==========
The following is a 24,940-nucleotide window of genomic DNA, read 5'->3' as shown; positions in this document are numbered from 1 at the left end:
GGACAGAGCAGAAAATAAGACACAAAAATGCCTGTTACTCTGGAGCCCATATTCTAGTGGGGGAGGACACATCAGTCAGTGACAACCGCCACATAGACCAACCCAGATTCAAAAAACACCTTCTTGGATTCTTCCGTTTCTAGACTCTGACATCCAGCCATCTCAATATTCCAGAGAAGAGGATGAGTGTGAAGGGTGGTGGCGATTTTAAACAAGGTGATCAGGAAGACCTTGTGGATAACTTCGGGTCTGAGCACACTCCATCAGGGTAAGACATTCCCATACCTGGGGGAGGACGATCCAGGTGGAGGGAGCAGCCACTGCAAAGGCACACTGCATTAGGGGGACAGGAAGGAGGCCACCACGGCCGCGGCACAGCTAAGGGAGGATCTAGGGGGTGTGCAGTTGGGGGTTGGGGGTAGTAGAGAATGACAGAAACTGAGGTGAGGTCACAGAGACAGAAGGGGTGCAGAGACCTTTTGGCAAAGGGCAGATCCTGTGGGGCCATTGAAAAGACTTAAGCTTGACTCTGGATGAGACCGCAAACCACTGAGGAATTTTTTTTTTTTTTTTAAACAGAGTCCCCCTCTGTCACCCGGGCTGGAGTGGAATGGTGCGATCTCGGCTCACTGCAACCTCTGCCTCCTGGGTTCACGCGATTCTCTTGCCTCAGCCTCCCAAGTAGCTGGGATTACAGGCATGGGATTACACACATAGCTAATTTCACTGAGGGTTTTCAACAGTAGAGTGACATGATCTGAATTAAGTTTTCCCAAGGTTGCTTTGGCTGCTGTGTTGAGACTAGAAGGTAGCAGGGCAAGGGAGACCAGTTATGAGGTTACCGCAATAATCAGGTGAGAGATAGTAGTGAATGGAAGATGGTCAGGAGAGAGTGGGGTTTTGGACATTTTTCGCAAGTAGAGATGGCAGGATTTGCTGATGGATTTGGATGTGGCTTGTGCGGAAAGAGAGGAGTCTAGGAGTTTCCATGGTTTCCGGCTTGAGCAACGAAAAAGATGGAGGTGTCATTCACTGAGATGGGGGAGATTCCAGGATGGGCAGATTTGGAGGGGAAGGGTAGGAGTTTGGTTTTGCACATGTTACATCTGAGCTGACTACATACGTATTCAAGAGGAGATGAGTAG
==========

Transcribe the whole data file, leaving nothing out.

The following is a 24,940-nucleotide window of genomic DNA, read 5'->3' as shown; positions in this document are numbered from 1 at the left end:
GGACAGAGCAGAAAATAAGACACAAAAATGCCTGTTACTCTGGAGCCCATATTCTAGTGGGGGAGGACACATCAGTCAGTGACAACCGCCACATAGACCAACCCAGATTCAAAAAACACCTTCTTGGATTCTTCCGTTTCTAGACTCTGACATCCAGCCATCTCAATATTCCAGAGAAGAGGATGAGTGTGAAGGGTGGTGGCGATTTTAAACAAGGTGATCAGGAAGACCTTGTGGATAACTTCGGGTCTGAGCACACTCCATCAGGGTAAGACATTCCCATACCTGGGGGAGGACGATCCAGGTGGAGGGAGCAGCCACTGCAAAGGCACACTGCATTAGGGGGACAGGAAGGAGGCCACCACGGCCGCGGCACAGCTAAGGGAGGATCTAGGGGGTGTGCAGTTGGGGGTTGGGGGTAGTAGAGAATGACAGAAACTGAGGTGAGGTCACAGAGACAGAAGGGGTGCAGAGACCTTTTGGCAAAGGGCAGATCCTGTGGGGCCATTGAAAAGACTTAAGCTTGACTCTGGATGAGACCGCAAACCACTGAGGAATTTTTTTTTTTTTTTTAAACAGAGTCCCCCTCTGTCACCCGGGCTGGAGTGGAATGGTGCGATCTCGGCTCACTGCAACCTCTGCCTCCTGGGTTCACGCGATTCTCTTGCCTCAGCCTCCCAAGTAGCTGGGATTACAGGCATGGGATTACACACATAGCTAATTTCACTGAGGGTTTTCAACAGTAGAGTGACATGATCTGAATTAAGTTTTCCCAAGGTTGCTTTGGCTGCTGTGTTGAGACTAGAAGGTAGCAGGGCAAGGGAGACCAGTTATGAGGTTACCGCAATAATCAGGTGAGAGATAGTAGTGAATGGAAGATGGTCAGGAGAGAGTGGGGTTTTGGACATTTTTCGCAAGTAGAGATGGCAGGATTTGCTGATGGATTTGGATGTGGCTTGTGCGGAAAGAGAGGAGTCTAGGAGTTTCCATGGTTTCCGGCTTGAGCAACGAAAAAGATGGAGGTGTCATTCACTGAGATGGGGGAGATTCCAGGATGGGCAGATTTGGAGGGGAAGGGTAGGAGTTTGGTTTTGCACATGTTACATCTGAGCTGACTACATACGTATTCAAGAGGAGATGAGTAG